Mr. Trump has spoken before about launching a military operation to police the border, only to have his aides walk back the remarks amid a backlash from members of his administration and officials in Mexico.
Last February, he called his immigration crackdown “a military operation,” prompting Rex W. Tillerson, then the secretary of state, and John F. Kelly, then the homeland security secretary, who were visiting Mexico at the time, to push back vigorously. They told their Mexican counterparts and reporters that the American president did not, in fact, plan to use the military to hunt down and deport undocumented immigrants. The White House later insisted that Mr. Trump had meant the word “military” only as an adjective.
On Tuesday, though, the president appeared convinced that American troops were needed.
“We are preparing for the military to secure our border between Mexico and the United States,” he said during a news conference with the Baltic leaders, adding that he would be meeting with Mr. Mattis and other officials on the matter later in the day. “I think it’s something we have to do.”
Mr. Trump’s comments on Tuesday came after he kicked off his third consecutive day of tweeting about America’s “weak” border laws and called on Congress to act on legislation to toughen immigration laws. The push comes as Mr. Trump has complained with increasing urgency about a large group of migrants from Honduras that has been traveling through Mexico.
The caravan has been a popular topic on Fox News — the president’s favorite news network — and his aides have argued that weak immigration policies are luring the migrants from Central America to the United States.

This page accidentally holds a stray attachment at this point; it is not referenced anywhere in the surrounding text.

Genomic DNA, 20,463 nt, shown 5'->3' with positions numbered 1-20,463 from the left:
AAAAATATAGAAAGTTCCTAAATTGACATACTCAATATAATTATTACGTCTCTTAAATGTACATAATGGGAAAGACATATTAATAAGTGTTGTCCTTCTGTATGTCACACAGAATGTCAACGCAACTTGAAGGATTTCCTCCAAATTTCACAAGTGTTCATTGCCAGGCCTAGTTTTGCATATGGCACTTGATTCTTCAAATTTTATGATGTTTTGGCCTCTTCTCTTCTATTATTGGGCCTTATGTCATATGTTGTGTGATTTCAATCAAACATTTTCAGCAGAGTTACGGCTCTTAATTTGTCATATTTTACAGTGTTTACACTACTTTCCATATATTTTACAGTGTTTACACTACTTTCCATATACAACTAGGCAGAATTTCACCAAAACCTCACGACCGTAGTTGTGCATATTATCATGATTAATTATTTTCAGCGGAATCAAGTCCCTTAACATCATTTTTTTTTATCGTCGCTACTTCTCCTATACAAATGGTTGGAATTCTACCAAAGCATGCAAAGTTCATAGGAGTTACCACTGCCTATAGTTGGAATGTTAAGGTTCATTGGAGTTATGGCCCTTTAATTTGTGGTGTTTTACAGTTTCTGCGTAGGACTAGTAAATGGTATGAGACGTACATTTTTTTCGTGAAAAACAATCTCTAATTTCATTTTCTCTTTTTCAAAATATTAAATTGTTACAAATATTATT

“The big Caravan of People from Honduras, now coming across Mexico and heading to our ‘Weak Laws’ Border, had better be stopped before it gets there,” he tweeted on Tuesday. “Cash cow NAFTA is in play, as is foreign aid to Honduras and the countries that allow this to happen. Congress MUST ACT NOW!
Mr. Trump’s Twitter tirade on immigration policy started Sunday with threats to and, since then, he has consistently threatened to pull out of the North American Free Trade Agreement, known as Nafta. On Tuesday, Mr. Trump said Nafta “is in play,” and repeated his contention that Nafta was a “cash cow” for other nations.
The president’s tweets do not always lead to a new policy, but on Monday afternoon the White House announced Mr. Trump’s new push for legislation to make it more difficult to enter and stay in the United States.
A group called Pueblo Sin Fronteras organized the caravan that has prompted the president’s complaints, which consists of about 1,200 people — including infants, the elderly and people facing violence in their homelands.
Late Monday, Mexican immigration officials started to negotiate with the caravan’s organizers. And Mexican authorities have agreed to provide humanitarian visas to the migrants so that they can stay in Mexico legally, a representative from Pueblo Sin Fronteras said.
On Tuesday, Mr. Trump claimed credit for having persuaded Mexican officials to break up the caravan.